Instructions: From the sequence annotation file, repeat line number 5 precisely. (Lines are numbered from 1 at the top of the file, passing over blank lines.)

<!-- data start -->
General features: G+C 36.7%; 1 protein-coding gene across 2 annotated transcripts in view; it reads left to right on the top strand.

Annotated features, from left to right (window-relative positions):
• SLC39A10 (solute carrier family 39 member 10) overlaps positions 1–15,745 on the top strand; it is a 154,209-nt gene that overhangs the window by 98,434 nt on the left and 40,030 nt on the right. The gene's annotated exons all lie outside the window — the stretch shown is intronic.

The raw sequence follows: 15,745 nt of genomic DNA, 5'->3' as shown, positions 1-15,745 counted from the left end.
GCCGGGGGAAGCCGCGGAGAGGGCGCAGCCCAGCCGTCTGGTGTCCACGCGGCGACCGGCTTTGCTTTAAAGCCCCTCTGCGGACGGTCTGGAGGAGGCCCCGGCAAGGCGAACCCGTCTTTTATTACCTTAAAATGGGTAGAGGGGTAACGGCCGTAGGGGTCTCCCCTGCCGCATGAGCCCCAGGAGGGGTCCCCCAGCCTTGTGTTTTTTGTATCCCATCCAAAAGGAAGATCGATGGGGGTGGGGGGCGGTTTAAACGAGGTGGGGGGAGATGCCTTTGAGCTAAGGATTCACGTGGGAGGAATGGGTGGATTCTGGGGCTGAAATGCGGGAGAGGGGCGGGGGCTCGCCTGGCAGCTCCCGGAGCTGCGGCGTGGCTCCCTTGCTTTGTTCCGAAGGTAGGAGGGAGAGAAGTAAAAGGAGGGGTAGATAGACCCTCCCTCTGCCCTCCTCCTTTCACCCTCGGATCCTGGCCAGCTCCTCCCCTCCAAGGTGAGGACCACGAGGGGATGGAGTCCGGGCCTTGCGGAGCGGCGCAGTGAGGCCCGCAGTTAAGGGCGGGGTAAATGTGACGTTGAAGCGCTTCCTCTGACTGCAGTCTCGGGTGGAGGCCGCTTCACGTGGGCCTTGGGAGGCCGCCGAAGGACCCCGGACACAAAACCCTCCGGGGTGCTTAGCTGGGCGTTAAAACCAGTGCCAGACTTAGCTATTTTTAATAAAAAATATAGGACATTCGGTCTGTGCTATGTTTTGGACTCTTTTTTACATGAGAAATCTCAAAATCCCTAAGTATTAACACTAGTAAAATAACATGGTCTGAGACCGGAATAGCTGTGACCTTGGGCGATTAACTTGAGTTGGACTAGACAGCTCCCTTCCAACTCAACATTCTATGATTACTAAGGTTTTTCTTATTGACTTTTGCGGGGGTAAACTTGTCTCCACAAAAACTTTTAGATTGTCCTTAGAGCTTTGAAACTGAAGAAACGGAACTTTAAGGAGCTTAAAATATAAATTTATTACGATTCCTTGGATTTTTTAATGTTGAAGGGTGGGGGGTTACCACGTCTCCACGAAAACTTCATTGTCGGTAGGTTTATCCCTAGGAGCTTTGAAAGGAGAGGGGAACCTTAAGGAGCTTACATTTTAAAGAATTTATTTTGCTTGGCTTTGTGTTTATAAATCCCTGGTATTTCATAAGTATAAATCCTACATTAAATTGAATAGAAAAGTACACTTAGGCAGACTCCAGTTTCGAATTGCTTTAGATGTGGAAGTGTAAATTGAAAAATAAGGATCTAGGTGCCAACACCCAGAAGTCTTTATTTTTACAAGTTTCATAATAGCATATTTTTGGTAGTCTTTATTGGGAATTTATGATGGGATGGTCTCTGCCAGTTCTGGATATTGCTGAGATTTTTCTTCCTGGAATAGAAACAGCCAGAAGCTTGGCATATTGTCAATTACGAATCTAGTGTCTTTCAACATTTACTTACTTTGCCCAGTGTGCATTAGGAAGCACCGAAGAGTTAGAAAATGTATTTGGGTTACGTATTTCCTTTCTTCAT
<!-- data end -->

GCCGGGGGAAGCCGCGGAGAGGGCGCAGCCCAGCCGTCTGGTGTCCACGCGGCGACCGGCTTTGCTTTAAAGCCCCTCTGCGGACGGTCTGGAGGAGGCCCCGGCAAGGCGAACCCGTCTTTTATTACCTTAAAATGGGTAGAGGGGTAACGGCCGTAGGGGTCTCCCCTGCCGCATGAGCCCCAGGAGGGGTCCCCCAGCCTTGTGTTTTTTGTATCCCATCCAAAAGGAAGATCGATGGGGGTGGGGGGCGGTTTAAACGAGGTGGGGGGAGATGCCTTTGAGCTAAGGATTCACGTGGGAGGAATGGGTGGATTCTGGGGCTGAAATGCGGGAGAGGGGCGGGGGCTCGCCTGGCAGCTCCCGGAGCTGCGGCGTGGCTCCCTTGCTTTGTTCCGAAGGTAGGAGGGAGAGAAGTAAAAGGAGGGGTAGATAGACCCTCCCTCTGCCCTCCTCCTTTCACCCTCGGATCCTGGCCAGCTCCTCCCCTCCAAGGTGAGGACCACGAGGGGATGGAGTCCGGGCCTTGCGGAGCGGCGCAGTGAGGCCCGCAGTTAAGGGCGGGGTAAATGTGACGTTGAAGCGCTTCCTCTGACTGCAGTCTCGGGTGGAGGCCGCTTCACGTGGGCCTTGGGAGGCCGCCGAAGGACCCCGGACACAAAACCCTCCGGGGTGCTTAGCTGGGCGTTAAAACCAGTGCCAGACTTAGCTATTTTTAATAAAAAATATAGGACATTCGGTCTGTGCTATGTTTTGGACTCTTTTTTACATGAGAAATCTCAAAATCCCTAAGTATTAACACTAGTAAAATAACATGGTCTGAGACCGGAATAGCTGTGACCTTGGGCGATTAACTTGAGTTGGACTAGACAGCTCCCTTCCAACTCAACATTCTATGATTACTAAGGTTTTTCTTATTGACTTTTGCGGGGGTAAACTTGTCTCCACAAAAACTTTTAGATTGTCCTTAGAGCTTTGAAACTGAAGAAACGGAACTTTAAGGAGCTTAAAATATAAATTTATTACGATTCCTTGGATTTTTTAATGTTGAAGGGTGGGGGGTTACCACGTCTCCACGAAAACTTCATTGTCGGTAGGTTTATCCCTAGGAGCTTTGAAAGGAGAGGGGAACCTTAAGGAGCTTACATTTTAAAGAATTTATTTTGCTTGGCTTTGTGTTTATAAATCCCTGGTATTTCATAAGTATAAATCCTACATTAAATTGAATAGAAAAGTACACTTAGGCAGACTCCAGTTTCGAATTGCTTTAGATGTGGAAGTGTAAATTGAAAAATAAGGATCTAGGTGCCAACACCCAGAAGTCTTTATTTTTACAAGTTTCATAATAGCATATTTTTGGTAGTCTTTATTGGGAATTTATGATGGGATGGTCTCTGCCAGTTCTGGATATTGCTGAGATTTTTCTTCCTGGAATAGAAACAGCCAGAAGCTTGGCATATTGTCAATTACGAATCTAGTGTCTTTCAACATTTACTTACTTTGCCCAGTGTGCATTAGGAAGCACCGAAGAGTTAGAAAATGTATTTGGGTTACGTATTTCCTTTCTTCAT